Tag Archives: aurora borealis

Great Night for Aurora May 27-28 2017

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Northern Lights Now – It was a terrific night for aurora tonight! We’ll be posting more later – but here’s a back of camera snapshot taken while we were out on the hunt in Colchester VT.

Back of Cam Aurora in Colchester, VT - May 28, 2017
Back of Cam Aurora in Colchester, VT – May 28, 2017

Slow moving CME from Filament Eruption may arrive at Earth Jan 18

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On January 14, a filament eruption on the south-center earth-facing disk launched what appears to be a slow moving Coronal Mass Ejection. Estimated velocity of the CME indicate it may take as much as 4 to 4.5 days before it arrives at Earth. When it does, it’s possible there will be elevated KP. Due to the slow speed of the the CME, it is unlikely that it will produce significant aurora, but it could increase the KP to the highest it has been since the January 5th aurora.

Here’s an animated GIF of the solar storm launching. This eruption was so slow, that we had to speed up the images to four times the normal speed we show solar events

Slow moving CME launches from filament in the south-center Solar disk on 1/14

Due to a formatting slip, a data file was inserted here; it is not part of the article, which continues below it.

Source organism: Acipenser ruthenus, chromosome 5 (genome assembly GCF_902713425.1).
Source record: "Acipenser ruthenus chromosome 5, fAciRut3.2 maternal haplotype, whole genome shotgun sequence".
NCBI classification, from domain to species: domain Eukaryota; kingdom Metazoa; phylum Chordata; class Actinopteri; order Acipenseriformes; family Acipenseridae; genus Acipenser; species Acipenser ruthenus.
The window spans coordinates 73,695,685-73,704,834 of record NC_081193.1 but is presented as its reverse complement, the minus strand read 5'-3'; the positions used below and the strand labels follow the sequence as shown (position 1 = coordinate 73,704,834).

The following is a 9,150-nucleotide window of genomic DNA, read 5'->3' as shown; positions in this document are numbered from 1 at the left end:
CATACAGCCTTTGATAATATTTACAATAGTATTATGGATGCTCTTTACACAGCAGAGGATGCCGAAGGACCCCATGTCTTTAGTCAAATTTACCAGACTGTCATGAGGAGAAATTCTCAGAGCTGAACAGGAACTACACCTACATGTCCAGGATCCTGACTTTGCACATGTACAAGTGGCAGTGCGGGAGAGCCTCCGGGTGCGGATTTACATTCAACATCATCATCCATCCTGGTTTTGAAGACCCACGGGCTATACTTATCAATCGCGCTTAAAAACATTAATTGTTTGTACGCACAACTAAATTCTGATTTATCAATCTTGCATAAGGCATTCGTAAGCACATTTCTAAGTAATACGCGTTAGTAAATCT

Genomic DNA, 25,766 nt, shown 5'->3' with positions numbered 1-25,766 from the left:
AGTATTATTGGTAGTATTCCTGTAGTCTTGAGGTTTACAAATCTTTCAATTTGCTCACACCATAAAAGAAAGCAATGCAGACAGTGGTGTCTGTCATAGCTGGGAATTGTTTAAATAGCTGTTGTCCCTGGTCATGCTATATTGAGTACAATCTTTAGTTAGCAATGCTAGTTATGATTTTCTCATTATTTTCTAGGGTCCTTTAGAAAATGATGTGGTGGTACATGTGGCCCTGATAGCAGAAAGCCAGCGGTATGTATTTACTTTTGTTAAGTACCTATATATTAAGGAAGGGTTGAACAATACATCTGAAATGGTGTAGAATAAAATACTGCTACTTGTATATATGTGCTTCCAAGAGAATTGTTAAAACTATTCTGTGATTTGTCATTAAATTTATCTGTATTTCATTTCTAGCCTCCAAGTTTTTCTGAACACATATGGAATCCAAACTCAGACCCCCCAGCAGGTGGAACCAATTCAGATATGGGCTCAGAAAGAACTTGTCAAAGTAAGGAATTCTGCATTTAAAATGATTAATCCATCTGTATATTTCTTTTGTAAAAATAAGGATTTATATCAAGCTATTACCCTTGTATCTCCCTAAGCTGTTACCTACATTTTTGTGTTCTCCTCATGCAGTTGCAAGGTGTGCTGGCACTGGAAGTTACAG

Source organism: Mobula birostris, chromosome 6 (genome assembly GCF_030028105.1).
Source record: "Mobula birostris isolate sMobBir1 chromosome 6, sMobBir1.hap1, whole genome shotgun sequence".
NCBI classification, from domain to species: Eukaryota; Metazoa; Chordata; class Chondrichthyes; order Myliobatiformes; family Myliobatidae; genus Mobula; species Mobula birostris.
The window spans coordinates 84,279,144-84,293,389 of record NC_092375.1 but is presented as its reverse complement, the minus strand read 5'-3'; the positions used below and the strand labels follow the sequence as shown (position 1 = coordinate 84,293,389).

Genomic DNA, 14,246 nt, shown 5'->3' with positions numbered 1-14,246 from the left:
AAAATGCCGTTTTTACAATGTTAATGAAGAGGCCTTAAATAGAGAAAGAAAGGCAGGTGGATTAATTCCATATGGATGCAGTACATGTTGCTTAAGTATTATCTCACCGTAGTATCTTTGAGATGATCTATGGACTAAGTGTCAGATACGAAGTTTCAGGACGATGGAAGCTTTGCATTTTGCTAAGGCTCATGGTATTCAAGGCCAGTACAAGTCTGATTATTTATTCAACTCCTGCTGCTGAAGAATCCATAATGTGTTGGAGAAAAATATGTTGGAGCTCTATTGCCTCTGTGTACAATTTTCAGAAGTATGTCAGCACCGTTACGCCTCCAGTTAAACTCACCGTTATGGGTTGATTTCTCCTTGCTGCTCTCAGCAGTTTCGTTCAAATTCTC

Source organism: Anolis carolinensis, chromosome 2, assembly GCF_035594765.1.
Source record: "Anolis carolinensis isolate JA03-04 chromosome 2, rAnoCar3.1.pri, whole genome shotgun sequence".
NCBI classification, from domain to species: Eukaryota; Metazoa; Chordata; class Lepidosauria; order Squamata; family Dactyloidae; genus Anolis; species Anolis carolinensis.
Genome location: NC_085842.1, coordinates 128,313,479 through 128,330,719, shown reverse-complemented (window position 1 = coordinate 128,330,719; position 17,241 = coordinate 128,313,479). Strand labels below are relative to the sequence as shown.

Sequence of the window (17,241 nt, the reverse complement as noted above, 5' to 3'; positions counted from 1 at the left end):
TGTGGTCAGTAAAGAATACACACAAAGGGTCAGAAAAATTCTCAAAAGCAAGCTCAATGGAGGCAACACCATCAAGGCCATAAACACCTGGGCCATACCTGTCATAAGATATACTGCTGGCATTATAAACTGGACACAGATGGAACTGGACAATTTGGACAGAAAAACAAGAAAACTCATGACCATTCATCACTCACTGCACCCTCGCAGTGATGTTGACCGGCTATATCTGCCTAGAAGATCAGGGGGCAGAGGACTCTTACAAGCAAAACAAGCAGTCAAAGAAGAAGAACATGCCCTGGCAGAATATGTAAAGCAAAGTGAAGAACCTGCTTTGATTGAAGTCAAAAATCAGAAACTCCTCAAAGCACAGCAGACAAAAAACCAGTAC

Slow moving CME launches from filament in the south-center Solar disk on 1/14

Happy Hunting

Pictures from the Northern Lights visible in Malletts Bay on September 12th, 2014

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Updated 9/14/2014: The photo and time lapse below were featured on last night’s NBC Nightly News! The Northern Lights footage starts at the 12m46s mark.

The Northern Lights were visible from Northern Vermont shortly after 8:30 PM EST. I grabbed my camera gear and ran down to the beach on Lake Champlain to snag this shot:

MallettsBayNorthernLights_2014-09-12
The above shot was taken with my Fujifilm X-T1 and Rokinon 12mm lens. The exposure was 10 seconds long at f/2.0 with ISO 1600.

Once I took a few shots, I decided it would be worth running a time lapse. You can see the full timelapse below:

Note: the apparition in the frame may or may not be Champ. Or it could possibly be my neighbor’s Golden Retriever.

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